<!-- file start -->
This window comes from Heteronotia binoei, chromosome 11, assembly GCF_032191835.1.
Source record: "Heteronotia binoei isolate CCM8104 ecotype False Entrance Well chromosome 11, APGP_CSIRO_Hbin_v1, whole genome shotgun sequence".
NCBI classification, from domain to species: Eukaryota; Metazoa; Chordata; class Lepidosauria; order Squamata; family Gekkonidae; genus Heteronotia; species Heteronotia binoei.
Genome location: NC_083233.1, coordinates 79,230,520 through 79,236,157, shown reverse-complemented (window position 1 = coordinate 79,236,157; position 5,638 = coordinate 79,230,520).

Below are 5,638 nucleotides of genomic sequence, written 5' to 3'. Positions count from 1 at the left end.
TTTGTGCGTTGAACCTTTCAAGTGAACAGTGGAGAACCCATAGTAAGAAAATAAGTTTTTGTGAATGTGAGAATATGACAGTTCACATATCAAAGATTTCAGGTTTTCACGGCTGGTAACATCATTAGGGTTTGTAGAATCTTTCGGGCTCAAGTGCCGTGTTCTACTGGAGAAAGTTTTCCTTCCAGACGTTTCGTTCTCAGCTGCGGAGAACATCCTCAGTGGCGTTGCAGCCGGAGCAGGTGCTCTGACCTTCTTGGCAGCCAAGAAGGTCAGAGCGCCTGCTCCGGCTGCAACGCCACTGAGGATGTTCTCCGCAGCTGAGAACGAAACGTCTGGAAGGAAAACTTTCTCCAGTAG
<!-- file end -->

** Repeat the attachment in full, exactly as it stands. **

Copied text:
This window comes from Heteronotia binoei, chromosome 11, assembly GCF_032191835.1.
Source record: "Heteronotia binoei isolate CCM8104 ecotype False Entrance Well chromosome 11, APGP_CSIRO_Hbin_v1, whole genome shotgun sequence".
NCBI classification, from domain to species: Eukaryota; Metazoa; Chordata; class Lepidosauria; order Squamata; family Gekkonidae; genus Heteronotia; species Heteronotia binoei.
Genome location: NC_083233.1, coordinates 79,230,520 through 79,236,157, shown reverse-complemented (window position 1 = coordinate 79,236,157; position 5,638 = coordinate 79,230,520).

Below are 5,638 nucleotides of genomic sequence, written 5' to 3'. Positions count from 1 at the left end.
TTTGTGCGTTGAACCTTTCAAGTGAACAGTGGAGAACCCATAGTAAGAAAATAAGTTTTTGTGAATGTGAGAATATGACAGTTCACATATCAAAGATTTCAGGTTTTCACGGCTGGTAACATCATTAGGGTTTGTAGAATCTTTCGGGCTCAAGTGCCGTGTTCTACTGGAGAAAGTTTTCCTTCCAGACGTTTCGTTCTCAGCTGCGGAGAACATCCTCAGTGGCGTTGCAGCCGGAGCAGGTGCTCTGACCTTCTTGGCAGCCAAGAAGGTCAGAGCGCCTGCTCCGGCTGCAACGCCACTGAGGATGTTCTCCGCAGCTGAGAACGAAACGTCTGGAAGGAAAACTTTCTCCAGTAG